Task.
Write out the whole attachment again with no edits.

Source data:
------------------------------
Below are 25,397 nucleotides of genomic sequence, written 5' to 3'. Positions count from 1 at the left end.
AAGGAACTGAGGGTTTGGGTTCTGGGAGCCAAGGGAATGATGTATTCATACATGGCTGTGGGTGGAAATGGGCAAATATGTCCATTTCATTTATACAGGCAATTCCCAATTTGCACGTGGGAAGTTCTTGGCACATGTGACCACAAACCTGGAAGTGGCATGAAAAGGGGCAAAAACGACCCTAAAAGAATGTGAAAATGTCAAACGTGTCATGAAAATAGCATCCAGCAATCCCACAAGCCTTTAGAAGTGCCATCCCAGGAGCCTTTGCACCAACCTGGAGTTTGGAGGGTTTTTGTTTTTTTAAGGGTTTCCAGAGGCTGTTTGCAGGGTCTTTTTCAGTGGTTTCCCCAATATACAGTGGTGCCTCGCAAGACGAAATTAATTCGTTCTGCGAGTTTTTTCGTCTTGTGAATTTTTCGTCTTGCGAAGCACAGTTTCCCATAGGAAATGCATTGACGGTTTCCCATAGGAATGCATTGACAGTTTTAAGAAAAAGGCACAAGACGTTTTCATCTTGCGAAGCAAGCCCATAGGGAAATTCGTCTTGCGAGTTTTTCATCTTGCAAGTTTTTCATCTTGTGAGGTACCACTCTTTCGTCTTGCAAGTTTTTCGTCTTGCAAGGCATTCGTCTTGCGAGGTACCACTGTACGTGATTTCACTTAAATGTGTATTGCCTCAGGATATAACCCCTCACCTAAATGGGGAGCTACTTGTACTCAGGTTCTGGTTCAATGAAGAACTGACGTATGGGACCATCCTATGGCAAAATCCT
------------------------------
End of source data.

Below are 25,397 nucleotides of genomic sequence, written 5' to 3'. Positions count from 1 at the left end.
AAGGAACTGAGGGTTTGGGTTCTGGGAGCCAAGGGAATGATGTATTCATACATGGCTGTGGGTGGAAATGGGCAAATATGTCCATTTCATTTATACAGGCAATTCCCAATTTGCACGTGGGAAGTTCTTGGCACATGTGACCACAAACCTGGAAGTGGCATGAAAAGGGGCAAAAACGACCCTAAAAGAATGTGAAAATGTCAAACGTGTCATGAAAATAGCATCCAGCAATCCCACAAGCCTTTAGAAGTGCCATCCCAGGAGCCTTTGCACCAACCTGGAGTTTGGAGGGTTTTTGTTTTTTTAAGGGTTTCCAGAGGCTGTTTGCAGGGTCTTTTTCAGTGGTTTCCCCAATATACAGTGGTGCCTCGCAAGACGAAATTAATTCGTTCTGCGAGTTTTTTCGTCTTGTGAATTTTTCGTCTTGCGAAGCACAGTTTCCCATAGGAAATGCATTGACGGTTTCCCATAGGAATGCATTGACAGTTTTAAGAAAAAGGCACAAGACGTTTTCATCTTGCGAAGCAAGCCCATAGGGAAATTCGTCTTGCGAGTTTTTCATCTTGCAAGTTTTTCATCTTGTGAGGTACCACTCTTTCGTCTTGCAAGTTTTTCGTCTTGCAAGGCATTCGTCTTGCGAGGTACCACTGTACGTGATTTCACTTAAATGTGTATTGCCTCAGGATATAACCCCTCACCTAAATGGGGAGCTACTTGTACTCAGGTTCTGGTTCAATGAAGAACTGACGTATGGGACCATCCTATGGCAAAATCCT